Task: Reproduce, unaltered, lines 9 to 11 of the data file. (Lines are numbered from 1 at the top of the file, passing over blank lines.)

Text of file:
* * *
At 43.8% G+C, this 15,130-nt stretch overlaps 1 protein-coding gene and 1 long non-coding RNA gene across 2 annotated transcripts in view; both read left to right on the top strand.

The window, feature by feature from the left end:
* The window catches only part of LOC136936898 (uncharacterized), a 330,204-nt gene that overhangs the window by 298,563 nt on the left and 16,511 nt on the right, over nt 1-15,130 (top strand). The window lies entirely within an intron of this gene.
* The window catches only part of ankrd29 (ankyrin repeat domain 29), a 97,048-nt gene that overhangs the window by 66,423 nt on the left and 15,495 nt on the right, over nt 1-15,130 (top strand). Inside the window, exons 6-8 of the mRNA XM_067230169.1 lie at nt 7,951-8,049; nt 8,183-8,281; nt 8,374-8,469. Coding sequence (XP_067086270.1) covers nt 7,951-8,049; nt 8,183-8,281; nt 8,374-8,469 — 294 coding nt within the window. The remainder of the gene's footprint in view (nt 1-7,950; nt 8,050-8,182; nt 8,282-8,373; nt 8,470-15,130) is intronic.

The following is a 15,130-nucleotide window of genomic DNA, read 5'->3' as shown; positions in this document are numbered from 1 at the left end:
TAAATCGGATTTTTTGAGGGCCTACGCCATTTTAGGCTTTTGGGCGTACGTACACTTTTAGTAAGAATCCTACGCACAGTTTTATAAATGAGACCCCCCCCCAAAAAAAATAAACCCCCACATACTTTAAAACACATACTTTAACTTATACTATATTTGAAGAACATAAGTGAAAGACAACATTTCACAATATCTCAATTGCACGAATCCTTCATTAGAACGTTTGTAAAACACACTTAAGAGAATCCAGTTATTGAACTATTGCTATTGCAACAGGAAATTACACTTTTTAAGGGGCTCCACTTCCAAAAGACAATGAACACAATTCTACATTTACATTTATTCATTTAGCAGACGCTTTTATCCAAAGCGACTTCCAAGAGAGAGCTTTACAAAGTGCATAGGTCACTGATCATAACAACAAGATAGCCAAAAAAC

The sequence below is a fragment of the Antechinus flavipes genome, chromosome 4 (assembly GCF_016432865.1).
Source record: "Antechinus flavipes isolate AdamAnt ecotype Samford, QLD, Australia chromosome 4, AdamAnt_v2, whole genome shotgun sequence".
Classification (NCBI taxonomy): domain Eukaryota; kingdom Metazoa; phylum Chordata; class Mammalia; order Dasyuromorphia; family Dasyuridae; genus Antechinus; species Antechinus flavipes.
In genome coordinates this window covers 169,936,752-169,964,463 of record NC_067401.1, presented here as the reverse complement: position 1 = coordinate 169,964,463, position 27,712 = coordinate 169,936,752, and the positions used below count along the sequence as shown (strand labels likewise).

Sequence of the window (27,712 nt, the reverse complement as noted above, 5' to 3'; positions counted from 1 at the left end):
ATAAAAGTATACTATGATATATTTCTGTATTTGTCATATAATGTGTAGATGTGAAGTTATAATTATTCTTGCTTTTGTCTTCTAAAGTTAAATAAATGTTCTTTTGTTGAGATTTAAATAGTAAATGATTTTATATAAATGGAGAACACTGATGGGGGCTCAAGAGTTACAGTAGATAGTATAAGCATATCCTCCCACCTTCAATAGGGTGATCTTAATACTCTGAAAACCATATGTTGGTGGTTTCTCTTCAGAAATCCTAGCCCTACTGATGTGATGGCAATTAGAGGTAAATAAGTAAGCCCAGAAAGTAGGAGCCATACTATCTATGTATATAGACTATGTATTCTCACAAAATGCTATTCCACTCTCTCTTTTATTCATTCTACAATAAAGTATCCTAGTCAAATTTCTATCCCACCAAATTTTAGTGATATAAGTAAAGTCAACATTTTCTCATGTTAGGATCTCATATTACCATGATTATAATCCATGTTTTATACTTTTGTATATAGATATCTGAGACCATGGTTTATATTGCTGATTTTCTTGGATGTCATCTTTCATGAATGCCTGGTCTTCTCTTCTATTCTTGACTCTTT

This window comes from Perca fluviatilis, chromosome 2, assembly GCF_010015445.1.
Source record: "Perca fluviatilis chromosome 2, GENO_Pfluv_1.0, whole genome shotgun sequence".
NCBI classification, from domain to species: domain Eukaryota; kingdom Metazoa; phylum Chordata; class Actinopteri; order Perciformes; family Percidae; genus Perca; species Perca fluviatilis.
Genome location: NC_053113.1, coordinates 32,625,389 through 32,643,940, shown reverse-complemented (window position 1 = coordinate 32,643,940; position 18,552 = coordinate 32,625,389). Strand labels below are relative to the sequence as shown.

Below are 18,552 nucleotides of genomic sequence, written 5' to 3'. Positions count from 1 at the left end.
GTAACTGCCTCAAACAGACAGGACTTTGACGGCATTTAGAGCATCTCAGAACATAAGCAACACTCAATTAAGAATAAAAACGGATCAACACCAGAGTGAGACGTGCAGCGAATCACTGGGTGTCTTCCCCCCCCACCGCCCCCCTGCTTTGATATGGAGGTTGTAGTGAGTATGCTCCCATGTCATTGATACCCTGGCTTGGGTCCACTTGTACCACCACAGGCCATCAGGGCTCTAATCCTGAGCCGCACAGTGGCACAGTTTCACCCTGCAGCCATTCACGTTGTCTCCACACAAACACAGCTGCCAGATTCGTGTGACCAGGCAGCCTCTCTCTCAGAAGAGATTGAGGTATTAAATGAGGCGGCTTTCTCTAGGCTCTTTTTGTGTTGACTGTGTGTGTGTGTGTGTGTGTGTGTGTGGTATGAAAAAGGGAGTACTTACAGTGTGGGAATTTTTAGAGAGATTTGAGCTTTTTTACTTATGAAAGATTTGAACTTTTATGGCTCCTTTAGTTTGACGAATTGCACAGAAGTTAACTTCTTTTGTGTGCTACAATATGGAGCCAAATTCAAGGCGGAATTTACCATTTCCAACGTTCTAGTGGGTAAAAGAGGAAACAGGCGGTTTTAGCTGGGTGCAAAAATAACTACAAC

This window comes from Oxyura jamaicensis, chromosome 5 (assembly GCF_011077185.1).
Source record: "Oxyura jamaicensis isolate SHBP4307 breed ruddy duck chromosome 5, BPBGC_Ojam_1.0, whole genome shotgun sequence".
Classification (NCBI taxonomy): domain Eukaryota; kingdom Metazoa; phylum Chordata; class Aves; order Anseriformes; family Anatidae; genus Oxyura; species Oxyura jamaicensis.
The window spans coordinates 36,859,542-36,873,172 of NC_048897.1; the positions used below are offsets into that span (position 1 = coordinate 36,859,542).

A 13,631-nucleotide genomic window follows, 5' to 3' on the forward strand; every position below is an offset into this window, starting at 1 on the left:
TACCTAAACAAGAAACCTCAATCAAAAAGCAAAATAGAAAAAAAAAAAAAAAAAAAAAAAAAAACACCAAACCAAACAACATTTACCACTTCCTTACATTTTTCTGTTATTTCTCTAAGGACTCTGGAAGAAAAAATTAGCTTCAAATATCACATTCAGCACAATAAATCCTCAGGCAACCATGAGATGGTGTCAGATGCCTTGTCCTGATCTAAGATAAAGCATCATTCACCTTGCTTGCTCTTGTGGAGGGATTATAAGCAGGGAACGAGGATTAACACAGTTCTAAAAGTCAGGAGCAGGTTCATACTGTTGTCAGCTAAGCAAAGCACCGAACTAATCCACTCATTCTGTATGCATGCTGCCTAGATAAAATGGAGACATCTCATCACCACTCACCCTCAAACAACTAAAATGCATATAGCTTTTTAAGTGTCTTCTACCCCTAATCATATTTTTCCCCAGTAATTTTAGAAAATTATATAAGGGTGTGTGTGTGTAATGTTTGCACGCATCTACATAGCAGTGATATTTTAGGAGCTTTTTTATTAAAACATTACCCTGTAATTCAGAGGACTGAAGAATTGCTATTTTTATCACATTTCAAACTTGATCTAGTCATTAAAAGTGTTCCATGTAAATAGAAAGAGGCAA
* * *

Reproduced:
Classification (NCBI taxonomy): domain Eukaryota; kingdom Metazoa; phylum Chordata; class Mammalia; order Dasyuromorphia; family Dasyuridae; genus Antechinus; species Antechinus flavipes.
In genome coordinates this window covers 169,936,752-169,964,463 of record NC_067401.1, presented here as the reverse complement: position 1 = coordinate 169,964,463, position 27,712 = coordinate 169,936,752, and the positions used below count along the sequence as shown (strand labels likewise).

Sequence of the window (27,712 nt, the reverse complement as noted above, 5' to 3'; positions counted from 1 at the left end):